2 Background

Two main technological choices are basic for the design of localization systems: the localization technology and the positioning technique. Firstly, location-based systems are generally RF-based technologies. Thanks to the speedy progress of nanotechnology [8] (the ease to reach receivers and sensors) that heavily involves short-range communications notably WiFi, Bluetooth, and ZigBee, localization applications become available and some are based on hybrid systems, from robotic guiding [9] to location-based services. In their survey [10], Liu et al. present existent indoor applications in the market and their different performance criteria. They concluded that fingerprinting schemes are better on indoor open areas.

Secondly, the localization techniques can be classified in three categories. The first one consists of deterministic techniques, classified as geometrical methods. They are range-based and estimate the target coordination through multi-lateration, triangulation, angulation, angle of arrival (AoA), and time of arrival (TOA) needing most of the time specific hardware. In their work, Yan et al. [11] presented a fuzzy-based geometrical probabilistic method to deal with non-light-of-sight (NLOS) conditions. Although it presents good results, their algorithm needs complex calculations and depends on the known and precision of anchor coordination.

On the other side, a big number of research works consider the probabilistic approaches [10] like Bayesian algorithms [12] and a third localization process is based on machine learning approaches [1315], using SVM [16] and neural network-based algorithms [17]. In this category, K-nearest neighbor (KNN) classification was deeply investigated in fingerprinting algorithms [14, 18, 19]. It shows promoting results in terms of offering adequate estimation accuracy; however, a big number of anchors are required to reach this accuracy.

Fuzzy logic was exploited in two manners: geometric fuzzification concept [20] and rule-based fuzzification concept. Wang et al. [20] demonstrate that the fuzzy geometric approach outperforms the traditional least squares approach. However, this approach is costly while it requires velocity and azimuth angle measurements. Besides, the system is only adaptable to linear trajectories and not for the various kinds of fuzzy observer trajectories. Fan et al. [21] suggest the use of fuzzy logic in a recursive least squares filter. Although it proposes a different methodology to process noise unlike statistical models, it uses the classical coordinate-based localization technique in a way raising the filtering processes leading to the increase of computational complexity.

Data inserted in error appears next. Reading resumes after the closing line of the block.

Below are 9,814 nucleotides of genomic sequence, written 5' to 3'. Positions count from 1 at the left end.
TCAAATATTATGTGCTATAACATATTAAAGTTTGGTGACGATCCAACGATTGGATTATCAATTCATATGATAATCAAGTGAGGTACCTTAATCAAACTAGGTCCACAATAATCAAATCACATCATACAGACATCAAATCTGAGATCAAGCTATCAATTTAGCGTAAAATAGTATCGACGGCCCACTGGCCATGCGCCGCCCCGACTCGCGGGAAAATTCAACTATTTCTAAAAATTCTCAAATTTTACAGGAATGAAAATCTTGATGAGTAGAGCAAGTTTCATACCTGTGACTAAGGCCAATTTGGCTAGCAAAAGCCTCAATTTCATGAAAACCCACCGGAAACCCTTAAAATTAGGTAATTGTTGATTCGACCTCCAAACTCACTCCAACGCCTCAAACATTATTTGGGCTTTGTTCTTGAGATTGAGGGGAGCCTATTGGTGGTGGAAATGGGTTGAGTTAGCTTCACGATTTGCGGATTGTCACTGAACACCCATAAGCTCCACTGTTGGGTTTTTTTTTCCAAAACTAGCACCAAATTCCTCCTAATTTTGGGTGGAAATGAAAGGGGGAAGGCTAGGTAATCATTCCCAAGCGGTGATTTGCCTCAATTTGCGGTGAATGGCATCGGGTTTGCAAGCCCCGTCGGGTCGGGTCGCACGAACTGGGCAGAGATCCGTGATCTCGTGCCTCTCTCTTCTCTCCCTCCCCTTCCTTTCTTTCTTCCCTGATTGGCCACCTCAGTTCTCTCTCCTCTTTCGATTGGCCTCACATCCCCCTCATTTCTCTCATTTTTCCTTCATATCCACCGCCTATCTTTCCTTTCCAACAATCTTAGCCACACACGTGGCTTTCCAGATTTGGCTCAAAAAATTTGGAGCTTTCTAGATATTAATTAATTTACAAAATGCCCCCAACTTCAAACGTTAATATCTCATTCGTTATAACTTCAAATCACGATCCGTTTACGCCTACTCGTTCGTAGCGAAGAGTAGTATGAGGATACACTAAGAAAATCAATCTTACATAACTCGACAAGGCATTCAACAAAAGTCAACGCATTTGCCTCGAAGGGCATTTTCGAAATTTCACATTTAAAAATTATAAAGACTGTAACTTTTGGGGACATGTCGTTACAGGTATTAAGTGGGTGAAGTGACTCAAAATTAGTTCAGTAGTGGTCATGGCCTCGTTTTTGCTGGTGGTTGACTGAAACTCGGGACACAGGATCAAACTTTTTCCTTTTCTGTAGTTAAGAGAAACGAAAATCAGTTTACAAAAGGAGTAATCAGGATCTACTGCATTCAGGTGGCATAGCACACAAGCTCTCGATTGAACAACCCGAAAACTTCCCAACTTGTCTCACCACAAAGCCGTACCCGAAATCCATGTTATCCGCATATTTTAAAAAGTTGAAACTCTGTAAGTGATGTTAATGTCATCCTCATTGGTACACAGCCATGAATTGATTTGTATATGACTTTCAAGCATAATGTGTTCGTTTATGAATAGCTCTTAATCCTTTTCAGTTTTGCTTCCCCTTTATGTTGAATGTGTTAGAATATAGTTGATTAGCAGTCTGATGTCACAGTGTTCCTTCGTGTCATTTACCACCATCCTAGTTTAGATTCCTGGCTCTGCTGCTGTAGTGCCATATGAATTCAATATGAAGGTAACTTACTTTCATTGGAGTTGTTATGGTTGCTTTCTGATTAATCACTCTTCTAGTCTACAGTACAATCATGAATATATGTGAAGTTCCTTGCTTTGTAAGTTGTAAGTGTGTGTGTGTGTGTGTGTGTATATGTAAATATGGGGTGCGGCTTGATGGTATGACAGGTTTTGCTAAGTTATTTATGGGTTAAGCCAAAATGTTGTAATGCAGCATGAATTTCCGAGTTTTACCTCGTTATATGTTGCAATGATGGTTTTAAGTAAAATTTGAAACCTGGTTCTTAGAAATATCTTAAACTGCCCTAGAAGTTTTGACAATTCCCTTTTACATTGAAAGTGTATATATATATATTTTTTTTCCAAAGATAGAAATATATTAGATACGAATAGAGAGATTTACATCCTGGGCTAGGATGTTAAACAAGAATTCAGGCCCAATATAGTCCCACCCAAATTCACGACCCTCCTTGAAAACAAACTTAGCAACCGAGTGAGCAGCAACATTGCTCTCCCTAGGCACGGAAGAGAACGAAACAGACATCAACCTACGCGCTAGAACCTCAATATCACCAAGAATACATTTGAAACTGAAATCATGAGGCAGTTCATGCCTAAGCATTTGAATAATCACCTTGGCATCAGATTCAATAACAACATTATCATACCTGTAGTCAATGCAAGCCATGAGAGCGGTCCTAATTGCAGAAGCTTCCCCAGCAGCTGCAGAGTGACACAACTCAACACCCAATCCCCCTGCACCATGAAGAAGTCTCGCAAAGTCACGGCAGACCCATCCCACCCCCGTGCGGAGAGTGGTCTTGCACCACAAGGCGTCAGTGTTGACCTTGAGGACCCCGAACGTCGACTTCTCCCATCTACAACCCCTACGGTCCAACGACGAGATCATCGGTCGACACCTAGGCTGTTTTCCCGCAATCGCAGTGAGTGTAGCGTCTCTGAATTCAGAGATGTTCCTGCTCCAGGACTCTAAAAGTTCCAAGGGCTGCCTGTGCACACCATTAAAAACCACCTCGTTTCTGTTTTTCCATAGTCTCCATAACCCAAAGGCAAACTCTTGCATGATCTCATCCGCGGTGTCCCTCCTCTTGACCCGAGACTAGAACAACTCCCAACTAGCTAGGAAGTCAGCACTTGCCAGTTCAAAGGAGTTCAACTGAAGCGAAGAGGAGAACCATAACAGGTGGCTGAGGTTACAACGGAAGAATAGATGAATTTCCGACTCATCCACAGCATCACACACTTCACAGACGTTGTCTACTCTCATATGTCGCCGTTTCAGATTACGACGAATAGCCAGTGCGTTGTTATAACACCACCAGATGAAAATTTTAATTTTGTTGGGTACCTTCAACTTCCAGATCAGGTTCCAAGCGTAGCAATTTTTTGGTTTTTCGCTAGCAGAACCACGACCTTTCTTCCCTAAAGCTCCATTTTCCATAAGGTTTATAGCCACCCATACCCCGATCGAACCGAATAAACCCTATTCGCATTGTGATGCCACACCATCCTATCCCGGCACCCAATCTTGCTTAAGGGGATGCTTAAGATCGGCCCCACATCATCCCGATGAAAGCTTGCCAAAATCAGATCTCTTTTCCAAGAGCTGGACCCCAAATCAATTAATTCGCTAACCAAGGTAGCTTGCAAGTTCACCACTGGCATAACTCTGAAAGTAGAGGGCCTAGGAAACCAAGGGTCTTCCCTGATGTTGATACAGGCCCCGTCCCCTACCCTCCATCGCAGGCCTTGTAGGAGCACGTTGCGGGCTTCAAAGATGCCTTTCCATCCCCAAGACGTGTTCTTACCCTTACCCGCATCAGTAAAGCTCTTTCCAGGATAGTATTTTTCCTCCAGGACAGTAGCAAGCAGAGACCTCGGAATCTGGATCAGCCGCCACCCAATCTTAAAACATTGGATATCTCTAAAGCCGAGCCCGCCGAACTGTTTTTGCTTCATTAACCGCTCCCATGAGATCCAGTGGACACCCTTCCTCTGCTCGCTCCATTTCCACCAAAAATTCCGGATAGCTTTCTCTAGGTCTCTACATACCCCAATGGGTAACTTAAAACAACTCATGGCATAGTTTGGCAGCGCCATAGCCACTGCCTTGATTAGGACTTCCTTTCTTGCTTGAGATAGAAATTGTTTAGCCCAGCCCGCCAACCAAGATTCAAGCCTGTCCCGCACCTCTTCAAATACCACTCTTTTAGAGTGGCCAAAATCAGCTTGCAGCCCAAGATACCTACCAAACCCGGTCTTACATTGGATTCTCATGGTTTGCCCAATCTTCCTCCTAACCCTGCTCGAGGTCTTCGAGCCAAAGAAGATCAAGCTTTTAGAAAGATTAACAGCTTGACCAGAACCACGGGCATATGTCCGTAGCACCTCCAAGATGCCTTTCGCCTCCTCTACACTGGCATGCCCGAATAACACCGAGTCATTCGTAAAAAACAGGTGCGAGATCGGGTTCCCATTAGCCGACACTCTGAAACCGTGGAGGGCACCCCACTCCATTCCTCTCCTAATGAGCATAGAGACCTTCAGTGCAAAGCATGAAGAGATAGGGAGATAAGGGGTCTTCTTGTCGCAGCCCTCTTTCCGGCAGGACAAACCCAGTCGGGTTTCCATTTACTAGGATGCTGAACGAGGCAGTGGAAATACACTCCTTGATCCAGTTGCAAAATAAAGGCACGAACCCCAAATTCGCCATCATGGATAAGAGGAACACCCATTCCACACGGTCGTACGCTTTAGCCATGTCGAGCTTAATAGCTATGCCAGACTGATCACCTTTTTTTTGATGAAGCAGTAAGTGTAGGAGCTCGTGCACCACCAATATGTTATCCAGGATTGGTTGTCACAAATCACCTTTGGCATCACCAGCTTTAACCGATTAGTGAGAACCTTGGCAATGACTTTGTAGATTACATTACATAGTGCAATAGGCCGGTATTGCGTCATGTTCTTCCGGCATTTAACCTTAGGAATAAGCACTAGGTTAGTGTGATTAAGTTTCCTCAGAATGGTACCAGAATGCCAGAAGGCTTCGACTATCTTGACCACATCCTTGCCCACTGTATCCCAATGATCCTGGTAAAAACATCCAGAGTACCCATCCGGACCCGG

Garcia-Valverde et al. in [22] and [23] have worked on a mobile application based on fuzzy logic. They build an adaptive rule-based model to the system. Through a T1 fuzzification in RSS classification, the used technique is able to automatically learn offline and online to adapt in order to deal with the environmental changes. It reaches 82.22 % of success accuracy. But to handle RSS fluctuations, they used two alternatives: a heuristic preprocessing algorithm and a responsive universal based on trim-like operation to remove peaks and drops and on a modified standard deviation-based technique applied to the last received RSSI values for every access point. On the other side, paper [24] investigates the RSS-based range-free fuzzy ring method. This approach proves good performance face to radio propagation irregularity. However, it is computational intensive and difficult in experimental deployments while it depends on the propagation model parameter estimation.

In [25], the author uses T1FL for RSS clustering and the FLS creates linear equations to estimate the location zone. This system provides 95 % accuracy in positioning, whereas it has big granularity in localization (zones and not rooms) which are relatively away from each other and without providing results in case of adjacent rooms.

Furthermore, IT2FL was not used for localization. It is used generally in WSN for clustering sensed data. Although Liang and Wang in [26] presented a methodology to simulate uncertainty on RSSi and to cluster measurements, it was not exploited on localization. In literature, no real experiments on indoor mobile application based on type 2 fuzzy logic were found and this is the main contribution of this paper.

Our anchor-based proposed approach provides high granularity in location definition. It uses no preprocessing algorithm but the IT2 in the fuzzification phase which will handle RSS fluctuations. The following section will give all details of the proposed approach.

3 Proposed approach

Generally, when working on geo-localization, geometric positioning is used to calculate the coordinates of mobile nodes. Little work referred to “linguistic” geo-localization. In our proposed linguistic approach, calculation of the mobile’s node position is based on hierarchical fuzzy clustering process. As presented in Fig. 1, in the first learning phase, the target space is subdivided in zones characterized by a FLI. The FLI is incremented in order to respect continuity in the geometric space and translation between rooms. This continuity in FLI will guarantee the continuity in fuzzy space where each room is considered as a fuzzy set (FS). Thus, each room is described by a fuzzy vector of FLIn.
Figure 1
Fig. 1

General fuzzy localization approach diagram

In each FLI, RSS measurements are collected from anchor nodes in the data base (DB). Those measurements are processed using interval type 2 fuzzy logic algorithm to minimize instability of this indicator through its footprint of uncertainty (FOU) property. Based on the created DB, the expert extracts the linguistic rules to form the rule base of the fuzzy process.